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Why do we lie to ourselves?

MAN LOOKING INTO MIRROR
Nuvolanevicata | Shutterstock
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The 7 harms of self-deception.

Who is wronged by lies?

Well, it is clear that God is offended, as seen in the commandment against “bearing false witness.” (Exodus 20:16)

It is also clear that one’s neighbor is wronged by lies, as so eloquently expressed by essayist Michel de Montaigne:

Lying is indeed an accursed vice. We are men, and we have relations with one another only by speech. If we recognized the horror and gravity of an untruth, we should more justifiably punish it with fire than any other crime.

A less-often considered victim of lying is our own selves. Fyodor Dostoyevsky, in his masterpiece, The Brothers Karamazov, offers a properly dreadful account of the harm one does to one’s own soul should one acquire the habit of lying to ourselves:

The man who lies to himself and listens to his own lie comes to such a pass that he cannot distinguish the truth within him, or around him, and so loses all respect for himself and for others. And having no respect he ceases to love, and in order to occupy and distract himself without love he gives way to passions and coarse pleasures, and sinks to bestiality in his vices, all from continual lying to other men and to himself. The man who lies to himself can be more easily offended than anyone. You know it is sometimes very pleasant to take offence, isn’t it?  A man may know that nobody has insulted him, but that he has invented the insult for himself, has lied and exaggerated to make it picturesque, has caught at a word and made a mountain out of a molehill — he knows that himself, yet he will be the first to take offence, and will revel in his resentment till he feels great pleasure in it, and so pass to genuine vindictiveness.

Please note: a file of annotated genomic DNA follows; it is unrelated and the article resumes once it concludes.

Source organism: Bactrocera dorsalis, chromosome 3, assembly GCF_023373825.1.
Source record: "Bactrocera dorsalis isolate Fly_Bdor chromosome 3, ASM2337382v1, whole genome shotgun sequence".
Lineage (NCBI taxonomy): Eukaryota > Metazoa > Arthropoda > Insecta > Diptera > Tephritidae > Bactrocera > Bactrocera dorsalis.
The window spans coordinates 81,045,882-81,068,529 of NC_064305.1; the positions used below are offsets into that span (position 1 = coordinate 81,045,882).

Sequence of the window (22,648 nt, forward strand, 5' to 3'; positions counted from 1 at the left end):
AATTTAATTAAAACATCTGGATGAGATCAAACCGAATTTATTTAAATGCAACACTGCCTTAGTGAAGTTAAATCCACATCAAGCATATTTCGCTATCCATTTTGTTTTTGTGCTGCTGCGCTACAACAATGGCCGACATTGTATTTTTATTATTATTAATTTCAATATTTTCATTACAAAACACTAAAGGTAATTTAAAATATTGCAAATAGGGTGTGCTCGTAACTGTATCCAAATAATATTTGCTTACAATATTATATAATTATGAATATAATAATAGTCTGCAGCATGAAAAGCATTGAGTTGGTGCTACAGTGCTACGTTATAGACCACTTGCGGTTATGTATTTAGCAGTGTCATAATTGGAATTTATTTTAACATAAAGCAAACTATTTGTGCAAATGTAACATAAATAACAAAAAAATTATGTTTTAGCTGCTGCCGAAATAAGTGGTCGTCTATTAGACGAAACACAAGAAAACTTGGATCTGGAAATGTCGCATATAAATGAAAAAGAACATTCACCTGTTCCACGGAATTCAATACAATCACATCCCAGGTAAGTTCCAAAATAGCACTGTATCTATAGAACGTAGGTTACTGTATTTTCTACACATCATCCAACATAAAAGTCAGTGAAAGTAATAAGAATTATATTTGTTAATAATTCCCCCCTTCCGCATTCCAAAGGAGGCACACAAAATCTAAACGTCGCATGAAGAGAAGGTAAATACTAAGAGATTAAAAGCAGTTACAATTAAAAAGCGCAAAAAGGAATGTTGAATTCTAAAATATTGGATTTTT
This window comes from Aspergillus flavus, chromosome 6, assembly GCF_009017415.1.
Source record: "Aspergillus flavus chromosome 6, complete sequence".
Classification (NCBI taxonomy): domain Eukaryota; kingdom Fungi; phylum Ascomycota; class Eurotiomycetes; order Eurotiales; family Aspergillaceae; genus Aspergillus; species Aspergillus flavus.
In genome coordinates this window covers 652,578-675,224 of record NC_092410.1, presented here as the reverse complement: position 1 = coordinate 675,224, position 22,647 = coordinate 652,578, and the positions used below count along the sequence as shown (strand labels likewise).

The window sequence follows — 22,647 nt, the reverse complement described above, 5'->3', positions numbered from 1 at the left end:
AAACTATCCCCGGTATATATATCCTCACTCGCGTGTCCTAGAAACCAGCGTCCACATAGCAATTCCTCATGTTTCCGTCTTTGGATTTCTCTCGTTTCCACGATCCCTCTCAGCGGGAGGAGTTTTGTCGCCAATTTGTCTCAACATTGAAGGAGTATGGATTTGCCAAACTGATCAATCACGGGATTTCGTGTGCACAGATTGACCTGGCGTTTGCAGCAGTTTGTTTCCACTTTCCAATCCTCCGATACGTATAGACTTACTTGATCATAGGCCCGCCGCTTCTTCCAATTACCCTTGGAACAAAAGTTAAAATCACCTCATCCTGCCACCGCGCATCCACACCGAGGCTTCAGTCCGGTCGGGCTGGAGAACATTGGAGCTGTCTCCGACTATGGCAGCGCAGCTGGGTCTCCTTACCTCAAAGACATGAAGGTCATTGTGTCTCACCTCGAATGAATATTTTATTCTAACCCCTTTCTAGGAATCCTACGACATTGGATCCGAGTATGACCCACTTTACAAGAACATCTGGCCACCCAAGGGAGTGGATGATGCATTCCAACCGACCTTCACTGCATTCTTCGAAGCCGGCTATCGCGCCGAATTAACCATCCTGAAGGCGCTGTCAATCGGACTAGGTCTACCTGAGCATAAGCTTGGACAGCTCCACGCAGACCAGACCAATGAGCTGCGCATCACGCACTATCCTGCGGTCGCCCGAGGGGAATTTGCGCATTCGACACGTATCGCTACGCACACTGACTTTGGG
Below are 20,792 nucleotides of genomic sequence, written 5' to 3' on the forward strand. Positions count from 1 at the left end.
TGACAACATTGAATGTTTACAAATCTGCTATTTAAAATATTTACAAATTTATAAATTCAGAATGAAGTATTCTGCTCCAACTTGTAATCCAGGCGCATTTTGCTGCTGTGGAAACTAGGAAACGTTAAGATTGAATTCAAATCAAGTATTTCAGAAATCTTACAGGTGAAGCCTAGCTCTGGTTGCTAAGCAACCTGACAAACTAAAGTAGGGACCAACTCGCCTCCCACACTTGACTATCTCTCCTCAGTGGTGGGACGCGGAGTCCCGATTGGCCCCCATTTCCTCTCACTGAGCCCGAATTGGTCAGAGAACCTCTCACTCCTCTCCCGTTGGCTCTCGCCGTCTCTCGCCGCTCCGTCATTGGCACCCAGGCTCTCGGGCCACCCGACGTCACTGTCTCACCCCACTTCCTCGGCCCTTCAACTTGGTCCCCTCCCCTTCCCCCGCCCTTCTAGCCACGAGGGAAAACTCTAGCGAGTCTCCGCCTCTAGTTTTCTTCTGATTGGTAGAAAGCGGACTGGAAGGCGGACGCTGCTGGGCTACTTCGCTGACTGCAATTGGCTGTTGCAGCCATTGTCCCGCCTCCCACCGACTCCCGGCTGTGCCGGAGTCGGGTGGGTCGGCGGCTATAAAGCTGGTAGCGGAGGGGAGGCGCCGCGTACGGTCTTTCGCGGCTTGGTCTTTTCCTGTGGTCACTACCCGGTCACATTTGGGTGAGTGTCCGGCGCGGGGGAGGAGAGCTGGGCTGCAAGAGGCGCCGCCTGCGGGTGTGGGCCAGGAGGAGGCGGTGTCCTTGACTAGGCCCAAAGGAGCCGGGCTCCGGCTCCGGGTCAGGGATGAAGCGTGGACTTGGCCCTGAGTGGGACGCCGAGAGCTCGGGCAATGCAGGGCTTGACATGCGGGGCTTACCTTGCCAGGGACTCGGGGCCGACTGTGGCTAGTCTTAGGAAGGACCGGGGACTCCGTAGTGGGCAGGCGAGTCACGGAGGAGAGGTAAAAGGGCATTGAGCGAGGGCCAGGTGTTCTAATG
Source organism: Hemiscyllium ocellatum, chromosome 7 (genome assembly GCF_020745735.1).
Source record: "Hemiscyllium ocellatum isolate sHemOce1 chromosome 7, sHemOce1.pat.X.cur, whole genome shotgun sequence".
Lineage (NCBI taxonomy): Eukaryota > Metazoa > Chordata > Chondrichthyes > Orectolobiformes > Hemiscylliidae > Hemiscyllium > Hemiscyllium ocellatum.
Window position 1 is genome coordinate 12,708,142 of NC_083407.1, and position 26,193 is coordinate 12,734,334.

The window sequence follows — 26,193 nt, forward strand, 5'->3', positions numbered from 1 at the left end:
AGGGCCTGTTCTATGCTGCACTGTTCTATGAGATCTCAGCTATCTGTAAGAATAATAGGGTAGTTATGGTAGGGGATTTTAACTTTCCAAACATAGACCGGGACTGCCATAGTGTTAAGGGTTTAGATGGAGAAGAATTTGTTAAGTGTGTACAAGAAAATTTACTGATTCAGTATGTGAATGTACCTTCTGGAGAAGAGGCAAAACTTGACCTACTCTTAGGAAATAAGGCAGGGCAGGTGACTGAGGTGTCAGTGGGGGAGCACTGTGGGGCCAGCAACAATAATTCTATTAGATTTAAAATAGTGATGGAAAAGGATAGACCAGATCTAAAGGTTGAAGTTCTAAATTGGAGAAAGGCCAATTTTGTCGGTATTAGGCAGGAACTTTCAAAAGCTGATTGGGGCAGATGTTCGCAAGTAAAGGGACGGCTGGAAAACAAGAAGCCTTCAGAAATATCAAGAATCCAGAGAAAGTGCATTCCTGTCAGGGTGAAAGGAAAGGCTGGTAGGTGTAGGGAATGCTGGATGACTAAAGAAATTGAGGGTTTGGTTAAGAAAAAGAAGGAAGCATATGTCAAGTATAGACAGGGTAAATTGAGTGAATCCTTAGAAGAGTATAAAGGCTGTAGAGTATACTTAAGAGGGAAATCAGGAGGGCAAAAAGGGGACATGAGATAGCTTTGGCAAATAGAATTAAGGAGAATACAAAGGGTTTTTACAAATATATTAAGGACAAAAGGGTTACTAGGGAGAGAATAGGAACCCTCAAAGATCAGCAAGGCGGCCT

This passage is actually a description of a chain of events that is forged (no pun intended) when one becomes accustomed to lying to oneself:

  1. Truth cannot be found;
  2. Absent truth, goodness cannot be found;
  3. Absent goodness, there can be no love;
  4. Absent love, one’s heart turns to selfish vices;
  5. Corrupted by vice, there can be no empathy;
  6. Absent empathy, only the emotions of spite and hatred remain;
  7. The malice of spite and hatred move one to diminish and destroy others.

This twisted logic is, I believe, the logic of Hell. The demons have endless desire met with endless dissatisfaction, which prompts endless rage and malice. (Something to bear in mind as we prepare for Lent!) Great art and literature, as well as a careful study of history, confirm again and again this pattern of annihilation that flares outward when one makes a choice to lie to oneself. 

So, why do we do it? Why do we enter upon a process that will evacuate love from our lives and the lives of others? (Not to mention offending God!) Of course, it is not rational. If it were simply a matter of reason, and we ourselves were simply reasonable, it could be explained to us just once: “Don’t lie to yourself! Here’s why …” Sadly, we know it does not work that way. Why not?

It doesn’t work that way because we are not entirely rational—by which I mean that there are non-rational (in contrast to irrational) elements in human nature. We have heart, emotion, appetite, desire. If we set out on the destructive course of lying to ourselves, that indicates we did not simply make a mistake (like adding a column of numbers incorrectly).

The problem is not so much a matter of reason as a matter of heart. In other words, lying to ourselves is an act of idolatry—we love something more than we love the living God who is all truth, all goodness, all beauty, all love. Yes, we need to know the truth—we also need to love the truth. Loving the truth will move us to arrange our lives to be in harmony with love, with what is true, good and beautiful.

That change of heart is not something we can achieve on our own. We have to invoke the power and mercy of the righteous God, as we see in Psalm 51: “Wash me thoroughly from my iniquity, and cleanse me from my sin … You desire truth in the inward being; therefore teach me wisdom in my secret heart … Create in me a clean heart, O God, and put a new and right spirit within me…”

Let’s admit our fault, our need and our incompleteness. Let’s rejoice that there is mercy offered to those who repent. And let’s all go to confession faithfully and frequently!

When I write next, I will talk about preparing for Lent. Until then, let’s keep each other in prayer.

 

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